…Buyers use them to evade taxes and defraud employers. And in a country rife with corruption, they are the grease for schemes to bribe officials and business partners. Making them and using them is illegal in China. Some people have been executed for the crime. But demand is so strong that a surprising amount of deal-making takes place out in public.

Barboza went on, describing the toll which corruption takes on a centrally-controlled society:

Detecting fake or doctored receipts is a challenge for tax collectors, small businesses and China's state-run enterprises. While there are no reliable estimates of how much money is involved in the trade, as China's economy has mushroomed and grown more sophisticated, so has the ability to falsify receipts.

These snippets come at the expense of a great deal of personal risk to the writer and from the international embarrassment which comes by hiding information from the New York Times or Wall Street Journal. As we have said many times, "An economy is like an oven. If you don't clean it regularly, your baking starts to taste like garlic and onions." In our opinion, if regular recessions and occasional depressions don't occur in a long-term stretch of very high economic growth in a country, the economy becomes loaded with bad investments, bad loans, huge fraud and immense graft. We think the Chinese economy smells like garlic and onions.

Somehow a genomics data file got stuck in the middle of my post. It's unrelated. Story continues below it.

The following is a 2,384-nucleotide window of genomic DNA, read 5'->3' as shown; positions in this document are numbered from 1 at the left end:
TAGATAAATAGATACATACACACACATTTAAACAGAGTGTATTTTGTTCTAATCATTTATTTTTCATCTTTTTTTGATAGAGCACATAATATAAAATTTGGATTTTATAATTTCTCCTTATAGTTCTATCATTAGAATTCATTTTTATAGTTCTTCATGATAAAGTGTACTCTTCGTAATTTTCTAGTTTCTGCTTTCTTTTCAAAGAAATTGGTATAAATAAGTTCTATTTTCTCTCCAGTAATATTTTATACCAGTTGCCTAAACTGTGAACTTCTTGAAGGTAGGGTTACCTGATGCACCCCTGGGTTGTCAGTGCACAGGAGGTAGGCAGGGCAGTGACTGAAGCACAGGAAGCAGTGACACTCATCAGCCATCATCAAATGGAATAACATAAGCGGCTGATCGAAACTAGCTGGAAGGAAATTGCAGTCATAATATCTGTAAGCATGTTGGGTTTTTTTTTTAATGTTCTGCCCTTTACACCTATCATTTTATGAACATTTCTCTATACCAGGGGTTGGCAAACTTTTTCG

This is all called a "boom/bust cycle" for a reason. Our experience has taught us to that booms like this end in busts. Many times in the past, phases like this go on for a number of years longer than one would expect. Don't let these circumstances fool you. The confidence these portfolio managers have in their government's ability to promote economic growth seems genuine and many believe that there is a connection between high rates of economic growth and stock market returns. Thanks to Liz Ann Sonders and her research team at Charles Schwab, here is the history of stock market returns and economic growth:

Click to enlarge

High growth rates run consistently with poor equity returns and periods of slow to middling economic growth and very slow to negative growth leads to much higher returns. Therefore, we conclude that our cohorts are erroneous in their hope that governments in Brazil, Malaysia and China can keep the boom alive. Friedman and Smead Capital Management would argue that they are erroneous for thinking that governments cause economic growth in the first place.

The information contained in this missive represents SCM's opinions, and should not be construed as personalized or individualized investment advice. Past performance is no guarantee of future results. It should not be assumed that investing in any securities mentioned above will or will not be profitable. A list of all recommendations made by Smead Capital Management within the past twelve month period is available upon request.

Disclosure: I have no positions in any stocks mentioned, and no plans to initiate any positions within the next 72 hours. I wrote this article myself, and it expresses my own opinions. I am not receiving compensation for it. I have no business relationship with any company whose stock is mentioned in this article.